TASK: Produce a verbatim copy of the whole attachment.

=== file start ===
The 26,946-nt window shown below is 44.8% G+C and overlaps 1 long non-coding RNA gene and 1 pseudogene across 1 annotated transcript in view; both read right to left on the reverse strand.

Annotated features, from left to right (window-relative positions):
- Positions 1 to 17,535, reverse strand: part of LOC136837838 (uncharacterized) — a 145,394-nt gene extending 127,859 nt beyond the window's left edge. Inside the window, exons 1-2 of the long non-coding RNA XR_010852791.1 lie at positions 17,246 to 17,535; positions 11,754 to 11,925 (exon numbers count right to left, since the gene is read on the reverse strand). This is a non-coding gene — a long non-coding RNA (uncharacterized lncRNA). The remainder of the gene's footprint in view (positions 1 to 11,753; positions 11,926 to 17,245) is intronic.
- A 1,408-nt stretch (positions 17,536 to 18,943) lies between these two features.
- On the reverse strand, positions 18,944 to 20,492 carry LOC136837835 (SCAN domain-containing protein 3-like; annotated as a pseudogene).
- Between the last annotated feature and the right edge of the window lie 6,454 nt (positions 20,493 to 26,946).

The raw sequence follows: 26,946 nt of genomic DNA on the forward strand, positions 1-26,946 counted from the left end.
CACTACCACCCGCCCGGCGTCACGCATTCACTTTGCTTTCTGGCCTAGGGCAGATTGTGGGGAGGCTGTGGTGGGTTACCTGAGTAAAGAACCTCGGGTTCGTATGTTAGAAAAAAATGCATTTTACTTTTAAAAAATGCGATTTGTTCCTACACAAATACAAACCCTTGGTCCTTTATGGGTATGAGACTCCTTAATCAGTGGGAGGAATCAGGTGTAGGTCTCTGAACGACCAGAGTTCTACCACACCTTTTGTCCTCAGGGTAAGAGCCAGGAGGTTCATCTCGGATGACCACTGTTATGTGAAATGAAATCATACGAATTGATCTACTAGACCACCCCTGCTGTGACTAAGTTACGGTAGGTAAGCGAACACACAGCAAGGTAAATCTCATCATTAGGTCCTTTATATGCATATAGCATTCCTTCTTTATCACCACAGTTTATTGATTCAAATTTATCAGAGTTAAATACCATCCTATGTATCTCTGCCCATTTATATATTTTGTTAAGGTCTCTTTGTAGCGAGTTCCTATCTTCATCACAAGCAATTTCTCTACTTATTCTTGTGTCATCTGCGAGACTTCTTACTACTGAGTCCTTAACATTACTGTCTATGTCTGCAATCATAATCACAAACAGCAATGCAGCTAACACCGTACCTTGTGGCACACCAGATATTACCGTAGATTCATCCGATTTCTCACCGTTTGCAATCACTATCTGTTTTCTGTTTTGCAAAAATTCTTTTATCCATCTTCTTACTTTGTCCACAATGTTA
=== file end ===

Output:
The 26,946-nt window shown below is 44.8% G+C and overlaps 1 long non-coding RNA gene and 1 pseudogene across 1 annotated transcript in view; both read right to left on the reverse strand.

Annotated features, from left to right (window-relative positions):
- Positions 1 to 17,535, reverse strand: part of LOC136837838 (uncharacterized) — a 145,394-nt gene extending 127,859 nt beyond the window's left edge. Inside the window, exons 1-2 of the long non-coding RNA XR_010852791.1 lie at positions 17,246 to 17,535; positions 11,754 to 11,925 (exon numbers count right to left, since the gene is read on the reverse strand). This is a non-coding gene — a long non-coding RNA (uncharacterized lncRNA). The remainder of the gene's footprint in view (positions 1 to 11,753; positions 11,926 to 17,245) is intronic.
- A 1,408-nt stretch (positions 17,536 to 18,943) lies between these two features.
- On the reverse strand, positions 18,944 to 20,492 carry LOC136837835 (SCAN domain-containing protein 3-like; annotated as a pseudogene).
- Between the last annotated feature and the right edge of the window lie 6,454 nt (positions 20,493 to 26,946).

The raw sequence follows: 26,946 nt of genomic DNA on the forward strand, positions 1-26,946 counted from the left end.
CACTACCACCCGCCCGGCGTCACGCATTCACTTTGCTTTCTGGCCTAGGGCAGATTGTGGGGAGGCTGTGGTGGGTTACCTGAGTAAAGAACCTCGGGTTCGTATGTTAGAAAAAAATGCATTTTACTTTTAAAAAATGCGATTTGTTCCTACACAAATACAAACCCTTGGTCCTTTATGGGTATGAGACTCCTTAATCAGTGGGAGGAATCAGGTGTAGGTCTCTGAACGACCAGAGTTCTACCACACCTTTTGTCCTCAGGGTAAGAGCCAGGAGGTTCATCTCGGATGACCACTGTTATGTGAAATGAAATCATACGAATTGATCTACTAGACCACCCCTGCTGTGACTAAGTTACGGTAGGTAAGCGAACACACAGCAAGGTAAATCTCATCATTAGGTCCTTTATATGCATATAGCATTCCTTCTTTATCACCACAGTTTATTGATTCAAATTTATCAGAGTTAAATACCATCCTATGTATCTCTGCCCATTTATATATTTTGTTAAGGTCTCTTTGTAGCGAGTTCCTATCTTCATCACAAGCAATTTCTCTACTTATTCTTGTGTCATCTGCGAGACTTCTTACTACTGAGTCCTTAACATTACTGTCTATGTCTGCAATCATAATCACAAACAGCAATGCAGCTAACACCGTACCTTGTGGCACACCAGATATTACCGTAGATTCATCCGATTTCTCACCGTTTGCAATCACTATCTGTTTTCTGTTTTGCAAAAATTCTTTTATCCATCTTCTTACTTTGTCCACAATGTTA